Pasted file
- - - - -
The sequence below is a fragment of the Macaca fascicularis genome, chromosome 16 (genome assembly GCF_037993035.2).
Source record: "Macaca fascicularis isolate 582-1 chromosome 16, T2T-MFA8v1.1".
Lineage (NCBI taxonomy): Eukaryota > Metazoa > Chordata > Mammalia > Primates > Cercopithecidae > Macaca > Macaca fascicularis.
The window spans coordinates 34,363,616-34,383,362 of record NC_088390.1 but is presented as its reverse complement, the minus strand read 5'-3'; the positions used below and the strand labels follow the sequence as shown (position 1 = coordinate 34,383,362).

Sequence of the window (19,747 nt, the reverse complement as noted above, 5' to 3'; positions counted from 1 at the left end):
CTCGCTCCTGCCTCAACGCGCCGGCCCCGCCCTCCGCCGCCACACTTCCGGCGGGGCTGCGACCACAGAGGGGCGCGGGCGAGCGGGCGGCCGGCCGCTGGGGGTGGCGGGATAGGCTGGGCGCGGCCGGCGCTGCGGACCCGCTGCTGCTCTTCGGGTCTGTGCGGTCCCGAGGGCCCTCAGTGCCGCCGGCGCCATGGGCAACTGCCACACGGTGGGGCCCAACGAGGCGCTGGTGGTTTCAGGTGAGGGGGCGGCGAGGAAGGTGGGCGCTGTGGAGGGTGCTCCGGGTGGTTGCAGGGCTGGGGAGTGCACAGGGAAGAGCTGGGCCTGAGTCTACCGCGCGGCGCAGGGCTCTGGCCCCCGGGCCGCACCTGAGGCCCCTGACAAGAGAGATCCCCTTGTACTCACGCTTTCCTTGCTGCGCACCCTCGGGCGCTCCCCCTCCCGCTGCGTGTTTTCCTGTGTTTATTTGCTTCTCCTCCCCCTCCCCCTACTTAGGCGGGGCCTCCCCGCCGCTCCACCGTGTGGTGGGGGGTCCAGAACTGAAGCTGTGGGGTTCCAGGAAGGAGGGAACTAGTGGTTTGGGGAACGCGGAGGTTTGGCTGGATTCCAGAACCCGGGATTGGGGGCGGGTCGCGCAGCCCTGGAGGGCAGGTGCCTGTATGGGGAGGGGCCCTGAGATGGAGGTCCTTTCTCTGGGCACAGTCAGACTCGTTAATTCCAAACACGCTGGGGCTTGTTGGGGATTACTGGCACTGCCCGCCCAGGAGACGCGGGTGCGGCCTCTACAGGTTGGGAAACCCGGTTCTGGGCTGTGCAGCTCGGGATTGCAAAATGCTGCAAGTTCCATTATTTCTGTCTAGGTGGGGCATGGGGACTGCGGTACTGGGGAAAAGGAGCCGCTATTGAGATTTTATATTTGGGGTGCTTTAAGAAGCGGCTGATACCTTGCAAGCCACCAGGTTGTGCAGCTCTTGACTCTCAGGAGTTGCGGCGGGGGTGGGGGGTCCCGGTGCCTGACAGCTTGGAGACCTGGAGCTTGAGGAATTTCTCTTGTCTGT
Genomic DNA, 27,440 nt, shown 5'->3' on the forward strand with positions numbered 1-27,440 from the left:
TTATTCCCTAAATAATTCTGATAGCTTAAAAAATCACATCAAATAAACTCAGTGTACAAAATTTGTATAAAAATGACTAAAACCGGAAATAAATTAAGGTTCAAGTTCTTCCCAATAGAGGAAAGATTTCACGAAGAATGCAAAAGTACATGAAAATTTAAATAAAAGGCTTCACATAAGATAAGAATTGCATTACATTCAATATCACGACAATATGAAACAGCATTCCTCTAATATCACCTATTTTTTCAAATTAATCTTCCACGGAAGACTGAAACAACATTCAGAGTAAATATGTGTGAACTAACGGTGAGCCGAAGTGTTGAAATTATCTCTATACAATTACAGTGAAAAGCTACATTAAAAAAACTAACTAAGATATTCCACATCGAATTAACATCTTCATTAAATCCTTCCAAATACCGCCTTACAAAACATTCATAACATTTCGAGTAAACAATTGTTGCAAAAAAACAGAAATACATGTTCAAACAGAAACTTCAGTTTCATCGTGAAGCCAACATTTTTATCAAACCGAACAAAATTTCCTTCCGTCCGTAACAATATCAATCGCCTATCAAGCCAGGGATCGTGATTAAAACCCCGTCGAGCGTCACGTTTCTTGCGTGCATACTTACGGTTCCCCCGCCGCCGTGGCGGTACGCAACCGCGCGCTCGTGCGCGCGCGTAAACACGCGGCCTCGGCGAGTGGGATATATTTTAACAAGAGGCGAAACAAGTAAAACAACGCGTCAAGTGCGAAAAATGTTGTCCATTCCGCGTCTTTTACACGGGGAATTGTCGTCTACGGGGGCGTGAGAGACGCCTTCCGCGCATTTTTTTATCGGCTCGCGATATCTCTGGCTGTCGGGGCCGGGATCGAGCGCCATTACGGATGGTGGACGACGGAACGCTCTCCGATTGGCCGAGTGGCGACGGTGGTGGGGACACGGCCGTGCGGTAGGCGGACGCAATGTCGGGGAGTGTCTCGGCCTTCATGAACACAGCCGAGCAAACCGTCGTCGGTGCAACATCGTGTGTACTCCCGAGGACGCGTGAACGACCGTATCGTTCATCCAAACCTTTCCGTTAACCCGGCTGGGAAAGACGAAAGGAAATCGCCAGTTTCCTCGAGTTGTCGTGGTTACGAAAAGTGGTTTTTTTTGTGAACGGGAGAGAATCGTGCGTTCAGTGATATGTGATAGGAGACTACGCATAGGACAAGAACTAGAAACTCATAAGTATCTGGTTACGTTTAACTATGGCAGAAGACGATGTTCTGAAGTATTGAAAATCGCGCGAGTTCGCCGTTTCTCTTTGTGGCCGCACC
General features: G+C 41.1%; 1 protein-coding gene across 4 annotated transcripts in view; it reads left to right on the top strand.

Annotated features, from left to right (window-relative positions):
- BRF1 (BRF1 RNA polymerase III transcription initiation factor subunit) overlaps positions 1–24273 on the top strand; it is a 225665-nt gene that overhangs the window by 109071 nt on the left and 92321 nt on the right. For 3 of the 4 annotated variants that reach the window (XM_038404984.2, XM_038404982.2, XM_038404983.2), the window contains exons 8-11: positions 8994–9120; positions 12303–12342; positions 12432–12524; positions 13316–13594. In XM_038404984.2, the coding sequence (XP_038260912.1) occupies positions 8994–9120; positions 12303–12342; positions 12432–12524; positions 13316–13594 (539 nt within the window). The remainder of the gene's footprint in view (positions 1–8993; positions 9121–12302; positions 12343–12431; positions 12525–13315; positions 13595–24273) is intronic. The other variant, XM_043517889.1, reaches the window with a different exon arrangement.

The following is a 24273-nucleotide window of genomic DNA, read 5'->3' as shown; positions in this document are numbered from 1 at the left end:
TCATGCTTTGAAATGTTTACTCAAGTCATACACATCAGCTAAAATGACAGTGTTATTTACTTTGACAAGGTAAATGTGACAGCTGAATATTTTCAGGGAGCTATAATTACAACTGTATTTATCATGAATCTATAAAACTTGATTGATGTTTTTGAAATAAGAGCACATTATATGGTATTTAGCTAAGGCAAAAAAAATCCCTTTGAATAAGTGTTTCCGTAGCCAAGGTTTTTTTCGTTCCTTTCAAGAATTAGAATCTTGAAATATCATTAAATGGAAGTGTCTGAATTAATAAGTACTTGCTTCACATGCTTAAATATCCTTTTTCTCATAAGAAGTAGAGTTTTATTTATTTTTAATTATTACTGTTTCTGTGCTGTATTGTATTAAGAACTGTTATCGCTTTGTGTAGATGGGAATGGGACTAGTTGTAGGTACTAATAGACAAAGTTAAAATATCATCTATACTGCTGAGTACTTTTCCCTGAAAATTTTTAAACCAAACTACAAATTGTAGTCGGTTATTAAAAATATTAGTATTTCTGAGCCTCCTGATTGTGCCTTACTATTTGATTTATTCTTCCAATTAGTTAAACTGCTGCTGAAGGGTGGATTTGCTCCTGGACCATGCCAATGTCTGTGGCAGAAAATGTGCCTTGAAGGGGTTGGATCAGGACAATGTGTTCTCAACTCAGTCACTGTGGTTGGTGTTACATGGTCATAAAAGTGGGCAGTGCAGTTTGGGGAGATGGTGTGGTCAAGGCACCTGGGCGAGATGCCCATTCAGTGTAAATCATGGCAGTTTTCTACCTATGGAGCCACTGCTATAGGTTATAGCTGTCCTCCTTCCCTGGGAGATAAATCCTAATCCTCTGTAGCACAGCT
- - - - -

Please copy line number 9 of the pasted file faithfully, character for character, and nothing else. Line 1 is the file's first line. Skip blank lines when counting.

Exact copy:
General features: G+C 41.1%; 1 protein-coding gene across 4 annotated transcripts in view; it reads left to right on the top strand.